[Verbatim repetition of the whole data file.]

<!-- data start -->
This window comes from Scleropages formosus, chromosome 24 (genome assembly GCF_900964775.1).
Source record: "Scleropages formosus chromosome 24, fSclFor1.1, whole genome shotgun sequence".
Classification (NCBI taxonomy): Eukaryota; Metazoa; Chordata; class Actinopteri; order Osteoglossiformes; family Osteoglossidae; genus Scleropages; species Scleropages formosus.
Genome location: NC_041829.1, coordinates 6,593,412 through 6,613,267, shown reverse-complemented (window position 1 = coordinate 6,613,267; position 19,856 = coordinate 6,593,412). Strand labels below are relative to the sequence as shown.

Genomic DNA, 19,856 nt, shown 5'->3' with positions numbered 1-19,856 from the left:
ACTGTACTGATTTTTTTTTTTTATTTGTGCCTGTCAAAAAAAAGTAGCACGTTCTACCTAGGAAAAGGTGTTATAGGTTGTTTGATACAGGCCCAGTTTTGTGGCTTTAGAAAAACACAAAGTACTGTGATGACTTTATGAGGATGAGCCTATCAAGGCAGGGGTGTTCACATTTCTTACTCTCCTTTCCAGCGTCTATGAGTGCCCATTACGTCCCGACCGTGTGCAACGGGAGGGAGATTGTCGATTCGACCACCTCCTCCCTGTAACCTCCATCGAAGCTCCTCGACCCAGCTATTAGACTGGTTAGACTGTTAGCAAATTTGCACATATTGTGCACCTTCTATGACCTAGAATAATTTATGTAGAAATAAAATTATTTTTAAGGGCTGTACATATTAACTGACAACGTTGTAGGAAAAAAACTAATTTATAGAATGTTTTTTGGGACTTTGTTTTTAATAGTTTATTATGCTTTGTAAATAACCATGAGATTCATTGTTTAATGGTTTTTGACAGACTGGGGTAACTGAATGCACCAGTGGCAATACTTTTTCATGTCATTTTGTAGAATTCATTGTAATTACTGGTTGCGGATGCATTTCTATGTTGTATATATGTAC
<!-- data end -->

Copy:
This window comes from Scleropages formosus, chromosome 24 (genome assembly GCF_900964775.1).
Source record: "Scleropages formosus chromosome 24, fSclFor1.1, whole genome shotgun sequence".
Classification (NCBI taxonomy): Eukaryota; Metazoa; Chordata; class Actinopteri; order Osteoglossiformes; family Osteoglossidae; genus Scleropages; species Scleropages formosus.
Genome location: NC_041829.1, coordinates 6,593,412 through 6,613,267, shown reverse-complemented (window position 1 = coordinate 6,613,267; position 19,856 = coordinate 6,593,412). Strand labels below are relative to the sequence as shown.

Genomic DNA, 19,856 nt, shown 5'->3' with positions numbered 1-19,856 from the left:
ACTGTACTGATTTTTTTTTTTTATTTGTGCCTGTCAAAAAAAAGTAGCACGTTCTACCTAGGAAAAGGTGTTATAGGTTGTTTGATACAGGCCCAGTTTTGTGGCTTTAGAAAAACACAAAGTACTGTGATGACTTTATGAGGATGAGCCTATCAAGGCAGGGGTGTTCACATTTCTTACTCTCCTTTCCAGCGTCTATGAGTGCCCATTACGTCCCGACCGTGTGCAACGGGAGGGAGATTGTCGATTCGACCACCTCCTCCCTGTAACCTCCATCGAAGCTCCTCGACCCAGCTATTAGACTGGTTAGACTGTTAGCAAATTTGCACATATTGTGCACCTTCTATGACCTAGAATAATTTATGTAGAAATAAAATTATTTTTAAGGGCTGTACATATTAACTGACAACGTTGTAGGAAAAAAACTAATTTATAGAATGTTTTTTGGGACTTTGTTTTTAATAGTTTATTATGCTTTGTAAATAACCATGAGATTCATTGTTTAATGGTTTTTGACAGACTGGGGTAACTGAATGCACCAGTGGCAATACTTTTTCATGTCATTTTGTAGAATTCATTGTAATTACTGGTTGCGGATGCATTTCTATGTTGTATATATGTAC